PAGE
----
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About sosidge

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  • Birthday 02/04/1976

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  1. Your tone is very aggressive. If you don't like the answer I have spent time composing you are welcome to go elsewhere. There is a reason they are called idlers. One of those is not an idler gear. If the input is 25T and the output is 50T then the internal ratio is 2:1
  2. It's become quite complex now after Brexit because HMRC have also taken the opportunity to require overseas sellers to charge VAT on the UKs behalf for transactions under £135. Completely unnecessary bureaucracy in my opinion which also means a lot of overseas sellers won't ship small orders to the UK any more. But the basic concept (and this is the same worldwide) is that you don't pay sales tax in the country of origin, but it is due in the UK once it arrives. You can also have duty and handling fees if something gets stopped at customs.
  3. Internal ratio is output gear/input gear. Idlers don't count (assuming they are really idlers and not some kind of compound gear that is also changing the ratio). Most racing cars will state the internal ratio in the manual somewhere. FDR is then (spur/pinion)*internal ratio
  4. Well you could make an XV-01 rear wheel drive, and there are some front motor drift chassis out there that were originally 4wd but could be easily converted. You've also got mid-front motor options, top end front-wheel-drive racing chassis are mostly mid-front motored, something like an XRAY T4F-21 can be built as a RWD. There are also 4wd buggies with a mid-front motor and shaft drive but I can't think of any touring chassis that use the same layout.
  5. You can get a 239mm chassis conversion for the Xpress XM1. RCMart own the Xpress brand. I haven't seen an FR mini chassis.
  6. Completely normal to lose interest! RC has been the dominant hobby of my life, I don't see that changing. But even now I will go through phases where I don't touch an RC car for 6 months and don't have any sense of missing it. On the topic of "regrets" in the hobby, I have a couple of thoughts on how to avoid them: 1. Be selfish. It's your hobby. Do what you want to do and buy what you want to buy. Ignore the crowd. It's easy to assume that you want a 45th Anniversary Porsche when everyone else is shouting about a pre-order... but is that really the case? 2. Don't hobby above your means. It can feel like you have "wasted" money on the hobby, but it's really only a waste if you've chosen hobby spending over the essentials. Anyone that's bought a Super Avante instead of school uniform for their children has got serious problems! Personally I have absolutely zero interest in collecting so I don't build up the stocks of unused cars and parts that a lot of people do. But I've sold plenty of things over the years. Never woken up in a sweat at night regretting it.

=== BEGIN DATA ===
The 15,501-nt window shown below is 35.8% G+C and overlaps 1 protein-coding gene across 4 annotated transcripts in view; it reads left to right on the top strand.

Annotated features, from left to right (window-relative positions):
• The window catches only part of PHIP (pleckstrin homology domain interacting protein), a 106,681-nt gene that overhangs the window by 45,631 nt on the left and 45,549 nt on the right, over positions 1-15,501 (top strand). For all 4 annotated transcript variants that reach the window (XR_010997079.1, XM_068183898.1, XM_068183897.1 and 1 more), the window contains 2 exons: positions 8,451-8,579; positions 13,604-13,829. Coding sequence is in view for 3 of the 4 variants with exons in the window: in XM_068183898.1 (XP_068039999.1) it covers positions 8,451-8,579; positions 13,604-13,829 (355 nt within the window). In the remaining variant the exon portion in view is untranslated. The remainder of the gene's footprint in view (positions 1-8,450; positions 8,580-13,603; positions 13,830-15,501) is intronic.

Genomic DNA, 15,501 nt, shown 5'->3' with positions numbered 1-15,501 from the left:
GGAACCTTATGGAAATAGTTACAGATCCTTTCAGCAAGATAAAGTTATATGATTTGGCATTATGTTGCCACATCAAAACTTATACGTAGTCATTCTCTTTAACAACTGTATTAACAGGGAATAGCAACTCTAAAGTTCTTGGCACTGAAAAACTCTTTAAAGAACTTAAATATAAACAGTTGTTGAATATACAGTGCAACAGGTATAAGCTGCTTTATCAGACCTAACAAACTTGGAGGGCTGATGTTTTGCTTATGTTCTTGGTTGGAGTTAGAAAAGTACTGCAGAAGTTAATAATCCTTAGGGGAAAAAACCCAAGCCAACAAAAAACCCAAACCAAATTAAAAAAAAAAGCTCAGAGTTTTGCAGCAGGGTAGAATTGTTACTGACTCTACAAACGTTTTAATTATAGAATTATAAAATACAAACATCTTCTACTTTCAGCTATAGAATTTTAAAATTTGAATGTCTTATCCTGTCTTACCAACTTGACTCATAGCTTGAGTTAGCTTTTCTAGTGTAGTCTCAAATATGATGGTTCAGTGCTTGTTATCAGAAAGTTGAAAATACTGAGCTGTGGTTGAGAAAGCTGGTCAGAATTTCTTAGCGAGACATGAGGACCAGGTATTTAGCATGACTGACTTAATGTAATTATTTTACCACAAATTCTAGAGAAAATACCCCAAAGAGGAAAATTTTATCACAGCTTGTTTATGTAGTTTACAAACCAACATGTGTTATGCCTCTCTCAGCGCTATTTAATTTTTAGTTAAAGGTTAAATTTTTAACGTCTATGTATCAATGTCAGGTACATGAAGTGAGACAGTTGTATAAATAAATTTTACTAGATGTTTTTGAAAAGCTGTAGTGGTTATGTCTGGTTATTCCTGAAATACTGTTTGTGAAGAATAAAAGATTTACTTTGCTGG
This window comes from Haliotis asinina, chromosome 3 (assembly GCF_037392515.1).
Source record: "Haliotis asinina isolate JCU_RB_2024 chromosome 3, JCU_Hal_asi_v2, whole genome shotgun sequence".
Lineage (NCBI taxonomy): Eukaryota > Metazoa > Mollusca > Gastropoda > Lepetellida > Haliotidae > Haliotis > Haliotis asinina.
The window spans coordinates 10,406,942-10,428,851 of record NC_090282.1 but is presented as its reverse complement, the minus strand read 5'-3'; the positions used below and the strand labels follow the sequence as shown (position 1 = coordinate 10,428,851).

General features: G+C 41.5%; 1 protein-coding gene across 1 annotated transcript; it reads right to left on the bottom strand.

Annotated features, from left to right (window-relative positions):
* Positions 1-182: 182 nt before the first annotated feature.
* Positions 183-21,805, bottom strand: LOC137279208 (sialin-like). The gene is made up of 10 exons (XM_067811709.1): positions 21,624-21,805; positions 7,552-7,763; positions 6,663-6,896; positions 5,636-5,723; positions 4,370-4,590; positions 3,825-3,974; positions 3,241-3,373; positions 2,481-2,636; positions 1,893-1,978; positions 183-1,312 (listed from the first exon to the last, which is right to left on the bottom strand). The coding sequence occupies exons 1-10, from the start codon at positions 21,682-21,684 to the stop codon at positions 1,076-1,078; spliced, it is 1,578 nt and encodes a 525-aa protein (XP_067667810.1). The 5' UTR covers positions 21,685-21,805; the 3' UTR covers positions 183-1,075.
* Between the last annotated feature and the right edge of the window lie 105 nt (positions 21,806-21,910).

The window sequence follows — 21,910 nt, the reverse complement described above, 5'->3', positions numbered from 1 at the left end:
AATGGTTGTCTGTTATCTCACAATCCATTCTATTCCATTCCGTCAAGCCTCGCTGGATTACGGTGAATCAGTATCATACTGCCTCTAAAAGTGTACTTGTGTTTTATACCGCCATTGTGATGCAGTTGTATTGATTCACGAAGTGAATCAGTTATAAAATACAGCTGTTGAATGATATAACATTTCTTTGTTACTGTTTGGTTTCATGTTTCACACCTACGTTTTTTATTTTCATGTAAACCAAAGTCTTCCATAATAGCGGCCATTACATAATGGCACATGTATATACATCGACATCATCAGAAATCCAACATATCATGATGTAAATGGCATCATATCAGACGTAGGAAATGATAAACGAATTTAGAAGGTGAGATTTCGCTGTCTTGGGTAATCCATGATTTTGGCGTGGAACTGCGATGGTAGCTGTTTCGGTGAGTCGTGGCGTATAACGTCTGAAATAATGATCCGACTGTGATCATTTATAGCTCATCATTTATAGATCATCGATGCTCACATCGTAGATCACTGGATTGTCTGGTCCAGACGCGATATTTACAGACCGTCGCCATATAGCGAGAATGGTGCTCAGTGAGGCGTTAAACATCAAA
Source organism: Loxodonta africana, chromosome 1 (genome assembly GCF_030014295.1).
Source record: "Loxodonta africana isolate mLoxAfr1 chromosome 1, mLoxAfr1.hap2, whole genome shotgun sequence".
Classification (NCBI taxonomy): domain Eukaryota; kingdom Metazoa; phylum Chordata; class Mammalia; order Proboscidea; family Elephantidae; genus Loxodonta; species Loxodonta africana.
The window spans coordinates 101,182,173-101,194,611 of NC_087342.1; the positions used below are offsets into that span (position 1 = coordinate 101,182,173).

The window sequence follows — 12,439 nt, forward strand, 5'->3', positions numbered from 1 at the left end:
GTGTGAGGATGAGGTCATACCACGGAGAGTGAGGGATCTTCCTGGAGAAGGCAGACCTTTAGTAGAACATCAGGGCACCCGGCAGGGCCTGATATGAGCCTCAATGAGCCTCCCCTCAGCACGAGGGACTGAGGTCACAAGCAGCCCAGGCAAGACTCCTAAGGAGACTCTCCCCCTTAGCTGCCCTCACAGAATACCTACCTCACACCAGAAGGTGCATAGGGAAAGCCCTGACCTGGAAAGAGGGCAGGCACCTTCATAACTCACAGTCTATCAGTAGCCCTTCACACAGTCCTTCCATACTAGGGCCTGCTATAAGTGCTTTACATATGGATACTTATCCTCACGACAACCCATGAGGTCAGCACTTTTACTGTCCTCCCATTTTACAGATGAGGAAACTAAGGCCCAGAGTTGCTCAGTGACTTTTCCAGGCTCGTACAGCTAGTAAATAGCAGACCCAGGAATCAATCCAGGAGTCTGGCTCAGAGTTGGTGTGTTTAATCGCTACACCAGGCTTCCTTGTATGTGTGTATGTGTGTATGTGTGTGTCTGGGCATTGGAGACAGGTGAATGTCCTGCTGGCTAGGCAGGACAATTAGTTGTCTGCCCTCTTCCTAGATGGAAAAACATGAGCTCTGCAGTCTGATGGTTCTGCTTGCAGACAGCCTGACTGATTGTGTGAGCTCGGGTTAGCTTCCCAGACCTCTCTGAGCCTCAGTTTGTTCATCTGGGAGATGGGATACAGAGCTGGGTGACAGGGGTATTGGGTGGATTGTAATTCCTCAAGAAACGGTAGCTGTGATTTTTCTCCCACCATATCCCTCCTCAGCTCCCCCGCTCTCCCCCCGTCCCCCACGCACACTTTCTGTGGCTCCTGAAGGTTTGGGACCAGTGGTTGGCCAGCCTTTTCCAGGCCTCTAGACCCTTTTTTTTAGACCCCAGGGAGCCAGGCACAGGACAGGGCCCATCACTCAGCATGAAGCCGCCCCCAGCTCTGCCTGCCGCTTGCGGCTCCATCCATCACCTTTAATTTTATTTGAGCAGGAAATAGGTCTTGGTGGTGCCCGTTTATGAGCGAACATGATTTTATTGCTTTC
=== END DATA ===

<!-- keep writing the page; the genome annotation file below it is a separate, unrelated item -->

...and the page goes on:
7. A quick Google suggests that Square make a Top Force Evo set, which looks like the right combination of tapping and machine screws. You can also get generic titanium screws in packs from various RC sources, although you may not be able to get some of the more specialised sizes that the kit needs. I'll echo what @Juggular has said about strength. I'll also mention that Tamiya put tapping screws in the kits for a reason - they are the screw that is most suitable for the soft plastic the kit is made from. So don't assume that a machine thread will be "better". But obviously a set of titanium screws are as much an aesthetic choice as a performance one.